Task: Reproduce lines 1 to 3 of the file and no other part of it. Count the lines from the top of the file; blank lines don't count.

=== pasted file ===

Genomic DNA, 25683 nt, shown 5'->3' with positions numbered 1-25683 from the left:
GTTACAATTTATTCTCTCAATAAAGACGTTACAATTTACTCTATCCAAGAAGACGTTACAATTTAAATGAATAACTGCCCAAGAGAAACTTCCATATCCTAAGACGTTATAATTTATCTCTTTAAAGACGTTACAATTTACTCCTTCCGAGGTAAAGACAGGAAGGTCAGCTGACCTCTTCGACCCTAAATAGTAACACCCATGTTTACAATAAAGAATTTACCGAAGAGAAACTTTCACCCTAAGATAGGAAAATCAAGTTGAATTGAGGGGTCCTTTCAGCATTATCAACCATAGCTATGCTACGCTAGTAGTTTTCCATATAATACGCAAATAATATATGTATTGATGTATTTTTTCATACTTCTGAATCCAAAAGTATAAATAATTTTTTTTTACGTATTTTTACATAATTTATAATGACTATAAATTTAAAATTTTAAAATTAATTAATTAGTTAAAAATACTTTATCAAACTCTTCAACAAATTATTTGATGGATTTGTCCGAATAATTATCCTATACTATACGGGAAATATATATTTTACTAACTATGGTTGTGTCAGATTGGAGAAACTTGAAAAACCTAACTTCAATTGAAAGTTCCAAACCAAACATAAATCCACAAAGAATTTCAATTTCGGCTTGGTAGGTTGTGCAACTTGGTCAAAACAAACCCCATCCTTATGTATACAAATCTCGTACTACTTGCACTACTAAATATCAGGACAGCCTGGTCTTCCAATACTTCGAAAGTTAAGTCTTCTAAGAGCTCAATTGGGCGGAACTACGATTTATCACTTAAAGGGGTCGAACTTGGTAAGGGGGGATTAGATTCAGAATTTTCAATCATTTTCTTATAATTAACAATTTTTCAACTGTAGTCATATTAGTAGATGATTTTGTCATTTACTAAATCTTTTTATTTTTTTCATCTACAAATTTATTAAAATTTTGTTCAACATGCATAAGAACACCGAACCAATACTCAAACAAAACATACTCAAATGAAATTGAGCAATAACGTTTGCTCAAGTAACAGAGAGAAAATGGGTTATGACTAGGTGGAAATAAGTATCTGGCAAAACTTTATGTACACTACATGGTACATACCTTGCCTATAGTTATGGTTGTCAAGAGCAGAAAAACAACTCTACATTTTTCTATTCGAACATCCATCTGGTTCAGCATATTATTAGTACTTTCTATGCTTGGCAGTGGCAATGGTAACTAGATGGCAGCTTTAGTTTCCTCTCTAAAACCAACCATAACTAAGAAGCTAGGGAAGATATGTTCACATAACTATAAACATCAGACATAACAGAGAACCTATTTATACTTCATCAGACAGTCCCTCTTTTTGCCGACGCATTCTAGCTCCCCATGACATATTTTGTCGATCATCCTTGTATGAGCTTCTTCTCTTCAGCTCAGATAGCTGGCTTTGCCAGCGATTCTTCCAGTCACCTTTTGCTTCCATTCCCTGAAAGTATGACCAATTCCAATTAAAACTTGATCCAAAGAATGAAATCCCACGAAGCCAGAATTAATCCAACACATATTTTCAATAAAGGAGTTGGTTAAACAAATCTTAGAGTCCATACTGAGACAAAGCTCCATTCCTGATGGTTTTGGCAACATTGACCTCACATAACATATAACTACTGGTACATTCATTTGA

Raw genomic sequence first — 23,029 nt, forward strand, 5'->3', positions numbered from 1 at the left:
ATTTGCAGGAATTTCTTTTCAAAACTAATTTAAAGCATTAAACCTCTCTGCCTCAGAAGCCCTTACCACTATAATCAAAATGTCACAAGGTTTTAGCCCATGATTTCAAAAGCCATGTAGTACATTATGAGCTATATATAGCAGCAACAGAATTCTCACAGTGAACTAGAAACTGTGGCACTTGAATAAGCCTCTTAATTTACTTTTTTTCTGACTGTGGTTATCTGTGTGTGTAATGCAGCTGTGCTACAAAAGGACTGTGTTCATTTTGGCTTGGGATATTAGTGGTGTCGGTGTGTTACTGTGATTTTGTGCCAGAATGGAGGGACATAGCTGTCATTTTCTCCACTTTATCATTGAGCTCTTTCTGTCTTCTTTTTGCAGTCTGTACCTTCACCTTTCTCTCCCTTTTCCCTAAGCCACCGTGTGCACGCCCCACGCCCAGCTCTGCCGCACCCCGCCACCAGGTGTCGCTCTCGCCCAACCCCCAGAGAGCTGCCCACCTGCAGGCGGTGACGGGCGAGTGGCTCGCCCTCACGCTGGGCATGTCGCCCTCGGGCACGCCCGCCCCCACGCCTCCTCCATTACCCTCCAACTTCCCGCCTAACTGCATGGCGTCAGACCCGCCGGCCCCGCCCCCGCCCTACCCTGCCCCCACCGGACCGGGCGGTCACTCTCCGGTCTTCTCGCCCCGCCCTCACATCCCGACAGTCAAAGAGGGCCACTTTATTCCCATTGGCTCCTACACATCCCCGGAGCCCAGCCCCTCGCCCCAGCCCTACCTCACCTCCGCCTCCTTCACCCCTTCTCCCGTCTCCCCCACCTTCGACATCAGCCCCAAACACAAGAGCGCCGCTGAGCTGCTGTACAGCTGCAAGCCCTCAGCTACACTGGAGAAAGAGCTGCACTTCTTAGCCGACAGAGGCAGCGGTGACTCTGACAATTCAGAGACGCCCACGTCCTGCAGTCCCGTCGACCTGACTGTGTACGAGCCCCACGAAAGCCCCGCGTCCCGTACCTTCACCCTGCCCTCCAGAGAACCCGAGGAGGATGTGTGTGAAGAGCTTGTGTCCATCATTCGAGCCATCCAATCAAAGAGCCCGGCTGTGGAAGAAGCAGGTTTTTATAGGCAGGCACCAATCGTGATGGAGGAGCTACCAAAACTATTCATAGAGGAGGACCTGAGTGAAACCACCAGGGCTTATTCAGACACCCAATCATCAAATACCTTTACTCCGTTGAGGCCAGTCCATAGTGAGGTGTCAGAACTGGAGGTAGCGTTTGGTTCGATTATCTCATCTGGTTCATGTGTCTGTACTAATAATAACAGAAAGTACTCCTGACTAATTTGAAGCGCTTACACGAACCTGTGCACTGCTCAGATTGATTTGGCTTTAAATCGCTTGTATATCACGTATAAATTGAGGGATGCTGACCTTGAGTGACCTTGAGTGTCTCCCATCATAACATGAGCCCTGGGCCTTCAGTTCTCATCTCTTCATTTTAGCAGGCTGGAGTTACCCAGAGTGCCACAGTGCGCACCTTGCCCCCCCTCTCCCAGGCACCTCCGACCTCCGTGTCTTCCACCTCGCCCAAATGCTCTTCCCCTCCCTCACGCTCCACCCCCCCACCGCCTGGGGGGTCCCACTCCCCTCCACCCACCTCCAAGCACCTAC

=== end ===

Genomic DNA, 25683 nt, shown 5'->3' with positions numbered 1-25683 from the left:
GTTACAATTTATTCTCTCAATAAAGACGTTACAATTTACTCTATCCAAGAAGACGTTACAATTTAAATGAATAACTGCCCAAGAGAAACTTCCATATCCTAAGACGTTATAATTTATCTCTTTAAAGACGTTACAATTTACTCCTTCCGAGGTAAAGACAGGAAGGTCAGCTGACCTCTTCGACCCTAAATAGTAACACCCATGTTTACAATAAAGAATTTACCGAAGAGAAACTTTCACCCTAAGATAGGAAAATCAAGTTGAATTGAGGGGTCCTTTCAGCATTATCAACCATAGCTATGCTACGCTAGTAGTTTTCCATATAATACGCAAATAATATATGTATTGATGTATTTTTTCATACTTCTGAATCCAAAAGTATAAATAATTTTTTTTTACGTATTTTTACATAATTTATAATGACTATAAATTTAAAATTTTAAAATTAATTAATTAGTTAAAAATACTTTATCAAACTCTTCAACAAATTATTTGATGGATTTGTCCGAATAATTATCCTATACTATACGGGAAATATATATTTTACTAACTATGGTTGTGTCAGATTGGAGAAACTTGAAAAACCTAACTTCAATTGAAAGTTCCAAACCAAACATAAATCCACAAAGAATTTCAATTTCGGCTTGGTAGGTTGTGCAACTTGGTCAAAACAAACCCCATCCTTATGTATACAAATCTCGTACTACTTGCACTACTAAATATCAGGACAGCCTGGTCTTCCAATACTTCGAAAGTTAAGTCTTCTAAGAGCTCAATTGGGCGGAACTACGATTTATCACTTAAAGGGGTCGAACTTGGTAAGGGGGGATTAGATTCAGAATTTTCAATCATTTTCTTATAATTAACAATTTTTCAACTGTAGTCATATTAGTAGATGATTTTGTCATTTACTAAATCTTTTTATTTTTTTCATCTACAAATTTATTAAAATTTTGTTCAACATGCATAAGAACACCGAACCAATACTCAAACAAAACATACTCAAATGAAATTGAGCAATAACGTTTGCTCAAGTAACAGAGAGAAAATGGGTTATGACTAGGTGGAAATAAGTATCTGGCAAAACTTTATGTACACTACATGGTACATACCTTGCCTATAGTTATGGTTGTCAAGAGCAGAAAAACAACTCTACATTTTTCTATTCGAACATCCATCTGGTTCAGCATATTATTAGTACTTTCTATGCTTGGCAGTGGCAATGGTAACTAGATGGCAGCTTTAGTTTCCTCTCTAAAACCAACCATAACTAAGAAGCTAGGGAAGATATGTTCACATAACTATAAACATCAGACATAACAGAGAACCTATTTATACTTCATCAGACAGTCCCTCTTTTTGCCGACGCATTCTAGCTCCCCATGACATATTTTGTCGATCATCCTTGTATGAGCTTCTTCTCTTCAGCTCAGATAGCTGGCTTTGCCAGCGATTCTTCCAGTCACCTTTTGCTTCCATTCCCTGAAAGTATGACCAATTCCAATTAAAACTTGATCCAAAGAATGAAATCCCACGAAGCCAGAATTAATCCAACACATATTTTCAATAAAGGAGTTGGTTAAACAAATCTTAGAGTCCATACTGAGACAAAGCTCCATTCCTGATGGTTTTGGCAACATTGACCTCACATAACATATAACTACTGGTACATTCATTTGA

Raw genomic sequence first — 23,029 nt, forward strand, 5'->3', positions numbered from 1 at the left: